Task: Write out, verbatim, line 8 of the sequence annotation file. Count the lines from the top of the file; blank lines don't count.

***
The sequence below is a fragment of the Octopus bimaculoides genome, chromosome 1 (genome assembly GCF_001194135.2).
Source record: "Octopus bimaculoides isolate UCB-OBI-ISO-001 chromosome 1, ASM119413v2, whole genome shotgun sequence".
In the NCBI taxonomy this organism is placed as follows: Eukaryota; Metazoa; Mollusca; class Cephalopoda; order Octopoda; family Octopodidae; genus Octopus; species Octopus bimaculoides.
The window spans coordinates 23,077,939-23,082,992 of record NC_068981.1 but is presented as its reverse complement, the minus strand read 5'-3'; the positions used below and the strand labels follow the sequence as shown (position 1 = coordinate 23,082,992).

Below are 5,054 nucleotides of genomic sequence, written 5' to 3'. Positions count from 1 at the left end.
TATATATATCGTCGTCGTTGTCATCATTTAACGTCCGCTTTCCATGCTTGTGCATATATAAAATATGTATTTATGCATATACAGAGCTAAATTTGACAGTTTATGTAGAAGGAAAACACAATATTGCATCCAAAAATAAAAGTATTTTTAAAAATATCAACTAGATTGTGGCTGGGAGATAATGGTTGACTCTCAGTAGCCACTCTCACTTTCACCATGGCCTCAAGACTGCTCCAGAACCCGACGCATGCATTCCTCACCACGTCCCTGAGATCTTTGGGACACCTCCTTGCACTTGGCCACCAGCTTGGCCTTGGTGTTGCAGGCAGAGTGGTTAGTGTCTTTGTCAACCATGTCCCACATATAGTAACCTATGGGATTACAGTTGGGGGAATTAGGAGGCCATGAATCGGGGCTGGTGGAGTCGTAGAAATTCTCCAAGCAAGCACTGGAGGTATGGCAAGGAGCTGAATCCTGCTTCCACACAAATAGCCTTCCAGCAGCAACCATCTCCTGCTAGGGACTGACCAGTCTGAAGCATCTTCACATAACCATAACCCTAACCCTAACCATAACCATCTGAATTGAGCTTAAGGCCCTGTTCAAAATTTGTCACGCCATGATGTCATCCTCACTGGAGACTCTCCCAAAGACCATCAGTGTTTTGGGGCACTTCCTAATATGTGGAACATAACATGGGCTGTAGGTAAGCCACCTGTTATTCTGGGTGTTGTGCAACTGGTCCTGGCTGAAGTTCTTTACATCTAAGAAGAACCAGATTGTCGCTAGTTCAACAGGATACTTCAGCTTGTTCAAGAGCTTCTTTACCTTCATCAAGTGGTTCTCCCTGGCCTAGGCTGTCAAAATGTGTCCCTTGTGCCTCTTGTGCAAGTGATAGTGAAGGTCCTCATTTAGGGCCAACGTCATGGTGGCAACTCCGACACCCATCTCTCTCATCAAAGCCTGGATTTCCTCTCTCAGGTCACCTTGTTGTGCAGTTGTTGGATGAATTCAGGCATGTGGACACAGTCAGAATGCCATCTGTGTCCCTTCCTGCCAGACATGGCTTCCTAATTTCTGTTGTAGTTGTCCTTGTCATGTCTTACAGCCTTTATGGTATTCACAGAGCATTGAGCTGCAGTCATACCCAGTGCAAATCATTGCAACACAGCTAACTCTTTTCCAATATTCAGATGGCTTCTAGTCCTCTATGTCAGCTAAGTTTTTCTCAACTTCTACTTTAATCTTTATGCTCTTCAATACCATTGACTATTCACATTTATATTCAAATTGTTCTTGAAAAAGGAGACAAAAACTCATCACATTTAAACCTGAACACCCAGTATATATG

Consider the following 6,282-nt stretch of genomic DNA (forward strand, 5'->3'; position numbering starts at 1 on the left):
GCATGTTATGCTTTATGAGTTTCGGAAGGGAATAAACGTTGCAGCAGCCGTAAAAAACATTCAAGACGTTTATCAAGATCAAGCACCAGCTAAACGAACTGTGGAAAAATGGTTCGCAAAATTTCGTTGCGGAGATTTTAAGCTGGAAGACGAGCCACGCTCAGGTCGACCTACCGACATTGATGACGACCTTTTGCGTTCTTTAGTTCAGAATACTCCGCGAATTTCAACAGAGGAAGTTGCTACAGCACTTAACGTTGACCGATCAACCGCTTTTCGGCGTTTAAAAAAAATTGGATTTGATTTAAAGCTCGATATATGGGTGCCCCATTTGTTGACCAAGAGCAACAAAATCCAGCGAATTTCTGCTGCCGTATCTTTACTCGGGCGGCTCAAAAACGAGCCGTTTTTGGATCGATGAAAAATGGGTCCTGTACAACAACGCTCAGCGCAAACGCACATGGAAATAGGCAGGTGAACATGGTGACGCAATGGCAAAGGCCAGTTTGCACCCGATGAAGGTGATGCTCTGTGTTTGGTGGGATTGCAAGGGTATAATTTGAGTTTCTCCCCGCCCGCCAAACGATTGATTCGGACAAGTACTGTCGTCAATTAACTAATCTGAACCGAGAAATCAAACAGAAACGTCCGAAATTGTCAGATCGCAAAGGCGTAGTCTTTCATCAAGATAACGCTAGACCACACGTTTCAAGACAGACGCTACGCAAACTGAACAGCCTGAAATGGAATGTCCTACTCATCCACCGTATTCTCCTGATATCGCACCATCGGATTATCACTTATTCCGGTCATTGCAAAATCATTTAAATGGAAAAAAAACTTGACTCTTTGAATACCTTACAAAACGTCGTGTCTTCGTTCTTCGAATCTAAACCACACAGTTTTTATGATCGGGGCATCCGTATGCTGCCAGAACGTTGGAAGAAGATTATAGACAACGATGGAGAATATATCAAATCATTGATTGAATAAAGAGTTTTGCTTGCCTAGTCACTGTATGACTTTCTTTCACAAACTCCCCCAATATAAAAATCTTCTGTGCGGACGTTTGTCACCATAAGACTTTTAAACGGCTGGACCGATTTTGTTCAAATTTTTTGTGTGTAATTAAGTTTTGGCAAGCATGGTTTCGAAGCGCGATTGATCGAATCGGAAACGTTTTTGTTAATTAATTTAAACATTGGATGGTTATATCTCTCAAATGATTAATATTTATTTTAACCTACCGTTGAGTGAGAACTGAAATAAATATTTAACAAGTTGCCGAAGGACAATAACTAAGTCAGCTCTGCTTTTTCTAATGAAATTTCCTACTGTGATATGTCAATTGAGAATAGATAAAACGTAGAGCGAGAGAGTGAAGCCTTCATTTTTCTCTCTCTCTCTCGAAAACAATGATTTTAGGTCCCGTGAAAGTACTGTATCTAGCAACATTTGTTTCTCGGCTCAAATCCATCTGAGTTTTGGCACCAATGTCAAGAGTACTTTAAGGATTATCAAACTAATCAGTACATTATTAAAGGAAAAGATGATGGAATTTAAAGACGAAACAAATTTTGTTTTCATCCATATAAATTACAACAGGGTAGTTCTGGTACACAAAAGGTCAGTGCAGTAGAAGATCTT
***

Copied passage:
GCATGTTATGCTTTATGAGTTTCGGAAGGGAATAAACGTTGCAGCAGCCGTAAAAAACATTCAAGACGTTTATCAAGATCAAGCACCAGCTAAACGAACTGTGGAAAAATGGTTCGCAAAATTTCGTTGCGGAGATTTTAAGCTGGAAGACGAGCCACGCTCAGGTCGACCTACCGACATTGATGACGACCTTTTGCGTTCTTTAGTTCAGAATACTCCGCGAATTTCAACAGAGGAAGTTGCTACAGCACTTAACGTTGACCGATCAACCGCTTTTCGGCGTTTAAAAAAAATTGGATTTGATTTAAAGCTCGATATATGGGTGCCCCATTTGTTGACCAAGAGCAACAAAATCCAGCGAATTTCTGCTGCCGTATCTTTACTCGGGCGGCTCAAAAACGAGCCGTTTTTGGATCGATGAAAAATGGGTCCTGTACAACAACGCTCAGCGCAAACGCACATGGAAATAGGCAGGTGAACATGGTGACGCAATGGCAAAGGCCAGTTTGCACCCGATGAAGGTGATGCTCTGTGTTTGGTGGGATTGCAAGGGTATAATTTGAGTTTCTCCCCGCCCGCCAAACGATTGATTCGGACAAGTACTGTCGTCAATTAACTAATCTGAACCGAGAAATCAAACAGAAACGTCCGAAATTGTCAGATCGCAAAGGCGTAGTCTTTCATCAAGATAACGCTAGACCACACGTTTCAAGACAGACGCTACGCAAACTGAACAGCCTGAAATGGAATGTCCTACTCATCCACCGTATTCTCCTGATATCGCACCATCGGATTATCACTTATTCCGGTCATTGCAAAATCATTTAAATGGAAAAAAAACTTGACTCTTTGAATACCTTACAAAACGTCGTGTCTTCGTTCTTCGAATCTAAACCACACAGTTTTTATGATCGGGGCATCCGTATGCTGCCAGAACGTTGGAAGAAGATTATAGACAACGATGGAGAATATATCAAATCATTGATTGAATAAAGAGTTTTGCTTGCCTAGTCACTGTATGACTTTCTTTCACAAACTCCCCCAATATAAAAATCTTCTGTGCGGACGTTTGTCACCATAAGACTTTTAAACGGCTGGACCGATTTTGTTCAAATTTTTTGTGTGTAATTAAGTTTTGGCAAGCATGGTTTCGAAGCGCGATTGATCGAATCGGAAACGTTTTTGTTAATTAATTTAAACATTGGATGGTTATATCTCTCAAATGATTAATATTTATTTTAACCTACCGTTGAGTGAGAACTGAAATAAATATTTAACAAGTTGCCGAAGGACAATAACTAAGTCAGCTCTGCTTTTTCTAATGAAATTTCCTACTGTGATATGTCAATTGAGAATAGATAAAACGTAGAGCGAGAGAGTGAAGCCTTCATTTTTCTCTCTCTCTCTCGAAAACAATGATTTTAGGTCCCGTGAAAGTACTGTATCTAGCAACATTTGTTTCTCGGCTCAAATCCATCTGAGTTTTGGCACCAATGTCAAGAGTACTTTAAGGATTATCAAACTAATCAGTACATTATTAAAGGAAAAGATGATGGAATTTAAAGACGAAACAAATTTTGTTTTCATCCATATAAATTACAACAGGGTAGTTCTGGTACACAAAAGGTCAGTGCAGTAGAAGATCTT